I found this image online the other day. I think it probably expresses well the pervasive attitude from within the Christian community regarding the environment. The implication here is that I shouldn’t care about environmentalism so long as unborn babies are still being murdered. While I don’t believe the two issues to be diametrically opposed, the message is clear: most Christians consider the environment to be of peripheral, rather than central, importance.
This is altogether unfortunate. The dialogue surrounding environmental issues tends to be couched in political terms that amounts to little more than posturing by those seeking our votes. If you believe the Religious Right, global warming is nothing more than a myth; even the term “environmentalism” bears much political freight these days. In the past 30 years, environmental issues have gotten little to no play among conservative evangelicals, written off as a leftist or liberal political agenda. And let’s be honest: much of the political rhetoric regarding the environment does come from the left. So it’s little wonder most conservative Christians hit the snooze button when the political discussion turns to environmental issues.
But I’ve come to the point where I want to divorce the issue from the unhelpful political baggage and the posturing of politicians and recover it for the deeply theological issue I believe it to be. (Better said, I consider myself an environmentalist on theological, not political, grounds.)
In the beginning, God created, as the Scriptures say. And this creation was called good. And God gave His little image-bearers dominion over the created order. God called humanity into a partnership. The Creator enjoins the created to tend His creation. To me, this is the grounds for a missional ethic of creation.
As Wendell Berry says, even the term “environment” is misleading. It tends to put too much distance between us and where we live. It sounds as though we think of earth as simply a place where we happen to be camping. The Biblical image of creation is so much more than this. As Eugene Peterson says, “Creation is not something apart from us; it is part of us and we are part of it. We don’t own this place and so we can’t do with it whatever we wish. We are this place, an identity that we have in common with all our earth-neighbors.”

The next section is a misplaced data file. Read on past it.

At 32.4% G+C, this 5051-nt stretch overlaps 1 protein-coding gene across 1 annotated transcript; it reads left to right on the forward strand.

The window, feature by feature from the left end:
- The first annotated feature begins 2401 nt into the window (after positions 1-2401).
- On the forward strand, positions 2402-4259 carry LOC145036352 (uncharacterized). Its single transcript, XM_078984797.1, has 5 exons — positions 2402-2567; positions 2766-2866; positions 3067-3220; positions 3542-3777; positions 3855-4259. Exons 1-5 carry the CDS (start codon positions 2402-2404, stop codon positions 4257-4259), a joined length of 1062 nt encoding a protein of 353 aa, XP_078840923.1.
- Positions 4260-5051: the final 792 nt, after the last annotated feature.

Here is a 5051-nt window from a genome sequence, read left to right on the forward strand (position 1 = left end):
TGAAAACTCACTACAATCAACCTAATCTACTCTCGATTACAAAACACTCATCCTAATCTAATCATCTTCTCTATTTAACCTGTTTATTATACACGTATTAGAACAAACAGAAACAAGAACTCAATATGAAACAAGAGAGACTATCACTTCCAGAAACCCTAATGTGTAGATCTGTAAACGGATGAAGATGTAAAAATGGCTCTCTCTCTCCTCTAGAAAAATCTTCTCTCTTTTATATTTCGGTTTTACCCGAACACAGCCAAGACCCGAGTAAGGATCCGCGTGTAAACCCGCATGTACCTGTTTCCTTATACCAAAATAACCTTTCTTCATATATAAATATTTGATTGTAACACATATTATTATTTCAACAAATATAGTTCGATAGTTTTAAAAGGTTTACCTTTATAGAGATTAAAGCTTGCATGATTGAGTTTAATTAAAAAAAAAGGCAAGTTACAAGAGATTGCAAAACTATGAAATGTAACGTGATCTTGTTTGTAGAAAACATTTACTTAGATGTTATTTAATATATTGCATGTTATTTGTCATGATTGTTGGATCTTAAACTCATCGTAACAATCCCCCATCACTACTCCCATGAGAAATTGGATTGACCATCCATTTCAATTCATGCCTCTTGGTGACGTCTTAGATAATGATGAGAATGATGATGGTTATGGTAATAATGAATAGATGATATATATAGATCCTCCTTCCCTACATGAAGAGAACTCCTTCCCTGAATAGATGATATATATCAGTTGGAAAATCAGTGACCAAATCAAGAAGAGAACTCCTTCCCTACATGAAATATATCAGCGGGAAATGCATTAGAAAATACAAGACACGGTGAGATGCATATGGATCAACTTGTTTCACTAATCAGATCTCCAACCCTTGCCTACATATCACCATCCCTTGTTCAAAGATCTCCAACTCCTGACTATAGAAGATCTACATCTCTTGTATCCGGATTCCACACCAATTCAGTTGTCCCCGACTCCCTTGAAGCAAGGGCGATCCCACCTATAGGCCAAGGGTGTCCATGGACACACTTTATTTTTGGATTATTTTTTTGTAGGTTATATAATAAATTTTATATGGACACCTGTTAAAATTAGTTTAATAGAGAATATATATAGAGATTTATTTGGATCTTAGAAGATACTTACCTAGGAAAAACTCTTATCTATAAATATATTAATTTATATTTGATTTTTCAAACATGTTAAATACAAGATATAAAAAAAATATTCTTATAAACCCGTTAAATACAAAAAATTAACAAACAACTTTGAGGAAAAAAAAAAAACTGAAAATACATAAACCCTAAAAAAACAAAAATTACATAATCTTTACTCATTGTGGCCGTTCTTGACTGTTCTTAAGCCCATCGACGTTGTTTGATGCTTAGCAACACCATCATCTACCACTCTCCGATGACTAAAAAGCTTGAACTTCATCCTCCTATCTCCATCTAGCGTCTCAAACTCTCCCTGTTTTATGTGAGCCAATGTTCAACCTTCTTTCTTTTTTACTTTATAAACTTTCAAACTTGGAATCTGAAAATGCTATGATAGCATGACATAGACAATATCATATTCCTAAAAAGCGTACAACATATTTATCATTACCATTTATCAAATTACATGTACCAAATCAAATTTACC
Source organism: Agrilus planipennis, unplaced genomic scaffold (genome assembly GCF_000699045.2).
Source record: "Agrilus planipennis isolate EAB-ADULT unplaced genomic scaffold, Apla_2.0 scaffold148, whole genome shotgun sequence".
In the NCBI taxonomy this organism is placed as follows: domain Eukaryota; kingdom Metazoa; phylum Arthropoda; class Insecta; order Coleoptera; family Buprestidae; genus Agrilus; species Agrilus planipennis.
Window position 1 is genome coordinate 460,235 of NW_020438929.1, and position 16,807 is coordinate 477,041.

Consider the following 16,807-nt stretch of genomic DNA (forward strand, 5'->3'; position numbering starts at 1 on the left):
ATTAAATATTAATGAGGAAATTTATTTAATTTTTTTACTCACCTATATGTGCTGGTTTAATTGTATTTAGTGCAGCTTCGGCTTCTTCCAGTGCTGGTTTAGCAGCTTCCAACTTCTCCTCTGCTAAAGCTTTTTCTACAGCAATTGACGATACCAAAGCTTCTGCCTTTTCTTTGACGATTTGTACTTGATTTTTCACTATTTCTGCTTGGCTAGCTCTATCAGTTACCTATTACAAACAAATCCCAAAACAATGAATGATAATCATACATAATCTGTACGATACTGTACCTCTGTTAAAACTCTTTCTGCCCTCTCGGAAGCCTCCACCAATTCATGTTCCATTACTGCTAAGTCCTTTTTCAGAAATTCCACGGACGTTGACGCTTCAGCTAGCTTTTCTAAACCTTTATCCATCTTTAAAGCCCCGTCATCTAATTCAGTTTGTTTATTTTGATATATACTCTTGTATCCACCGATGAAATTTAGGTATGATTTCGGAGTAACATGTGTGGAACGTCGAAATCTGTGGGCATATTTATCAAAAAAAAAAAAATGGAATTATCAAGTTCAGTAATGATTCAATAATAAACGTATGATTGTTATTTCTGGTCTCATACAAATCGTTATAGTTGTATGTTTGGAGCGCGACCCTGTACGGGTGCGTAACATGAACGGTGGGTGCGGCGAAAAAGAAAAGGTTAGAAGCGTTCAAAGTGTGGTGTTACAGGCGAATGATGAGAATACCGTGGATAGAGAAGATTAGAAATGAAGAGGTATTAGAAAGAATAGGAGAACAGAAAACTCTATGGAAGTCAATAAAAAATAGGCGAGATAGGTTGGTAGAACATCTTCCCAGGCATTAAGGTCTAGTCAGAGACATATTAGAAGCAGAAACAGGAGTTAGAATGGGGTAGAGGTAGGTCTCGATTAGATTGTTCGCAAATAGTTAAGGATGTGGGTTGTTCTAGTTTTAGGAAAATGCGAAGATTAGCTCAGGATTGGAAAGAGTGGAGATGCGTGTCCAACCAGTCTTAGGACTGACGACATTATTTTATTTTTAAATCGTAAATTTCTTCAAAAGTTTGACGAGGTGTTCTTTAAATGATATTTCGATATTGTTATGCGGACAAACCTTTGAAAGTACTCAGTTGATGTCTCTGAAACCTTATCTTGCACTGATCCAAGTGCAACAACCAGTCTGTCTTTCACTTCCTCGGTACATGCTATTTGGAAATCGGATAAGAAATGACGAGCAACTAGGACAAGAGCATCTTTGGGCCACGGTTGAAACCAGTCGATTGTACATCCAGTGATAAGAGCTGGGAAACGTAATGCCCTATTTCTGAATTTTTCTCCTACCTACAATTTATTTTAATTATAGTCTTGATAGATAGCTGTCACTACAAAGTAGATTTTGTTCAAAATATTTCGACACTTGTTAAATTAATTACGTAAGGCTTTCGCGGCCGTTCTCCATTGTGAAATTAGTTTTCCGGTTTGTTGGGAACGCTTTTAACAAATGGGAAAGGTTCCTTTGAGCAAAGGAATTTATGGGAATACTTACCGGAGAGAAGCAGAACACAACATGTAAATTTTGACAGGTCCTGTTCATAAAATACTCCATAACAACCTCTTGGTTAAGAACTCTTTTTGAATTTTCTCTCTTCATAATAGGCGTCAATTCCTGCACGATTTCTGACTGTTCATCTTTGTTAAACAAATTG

I’m not saying we should all become vegans or never use the resources God created. But I am arguing for a greater sense of stewardship and responsibility among God’s people when it comes to creation. All I know is, if I were God and I made something and called it good and gave it to you to take care of and you treated it like garbage, I’d be ticked.
Back to the image at the top of this post: if I were forced to choose, obviously the life of a child has infinitely more intrinsic value than a tree. Trees aren’t made in the image of God. But I don’t see why this has to be an either / or issue. For too long, the discourse regarding “moral issues” has focused too narrowly on a couple of issues. And while the abortion issue is near to my heart, too, I think Christians also have a responsibility to make good stewardship of God’s creation a “moral issue” as well when casting their ballots.